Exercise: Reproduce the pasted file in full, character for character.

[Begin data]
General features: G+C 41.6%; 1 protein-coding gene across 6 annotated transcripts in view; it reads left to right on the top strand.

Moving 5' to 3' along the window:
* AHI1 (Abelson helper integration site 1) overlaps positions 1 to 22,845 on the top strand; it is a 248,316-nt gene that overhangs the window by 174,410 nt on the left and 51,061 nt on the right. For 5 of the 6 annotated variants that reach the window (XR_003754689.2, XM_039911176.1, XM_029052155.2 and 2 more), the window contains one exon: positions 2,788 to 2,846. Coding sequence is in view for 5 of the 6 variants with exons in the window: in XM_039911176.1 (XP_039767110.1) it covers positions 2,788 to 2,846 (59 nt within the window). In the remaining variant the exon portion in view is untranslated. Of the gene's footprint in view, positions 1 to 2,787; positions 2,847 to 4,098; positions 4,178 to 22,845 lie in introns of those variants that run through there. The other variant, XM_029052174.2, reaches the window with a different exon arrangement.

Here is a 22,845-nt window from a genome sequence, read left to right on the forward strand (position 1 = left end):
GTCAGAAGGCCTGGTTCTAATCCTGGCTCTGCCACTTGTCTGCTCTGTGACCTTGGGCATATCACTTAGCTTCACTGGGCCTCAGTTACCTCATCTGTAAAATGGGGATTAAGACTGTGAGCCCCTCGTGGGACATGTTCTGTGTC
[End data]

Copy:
General features: G+C 41.6%; 1 protein-coding gene across 6 annotated transcripts in view; it reads left to right on the top strand.

Moving 5' to 3' along the window:
* AHI1 (Abelson helper integration site 1) overlaps positions 1 to 22,845 on the top strand; it is a 248,316-nt gene that overhangs the window by 174,410 nt on the left and 51,061 nt on the right. For 5 of the 6 annotated variants that reach the window (XR_003754689.2, XM_039911176.1, XM_029052155.2 and 2 more), the window contains one exon: positions 2,788 to 2,846. Coding sequence is in view for 5 of the 6 variants with exons in the window: in XM_039911176.1 (XP_039767110.1) it covers positions 2,788 to 2,846 (59 nt within the window). In the remaining variant the exon portion in view is untranslated. Of the gene's footprint in view, positions 1 to 2,787; positions 2,847 to 4,098; positions 4,178 to 22,845 lie in introns of those variants that run through there. The other variant, XM_029052174.2, reaches the window with a different exon arrangement.

Here is a 22,845-nt window from a genome sequence, read left to right on the forward strand (position 1 = left end):
GTCAGAAGGCCTGGTTCTAATCCTGGCTCTGCCACTTGTCTGCTCTGTGACCTTGGGCATATCACTTAGCTTCACTGGGCCTCAGTTACCTCATCTGTAAAATGGGGATTAAGACTGTGAGCCCCTCGTGGGACATGTTCTGTGTC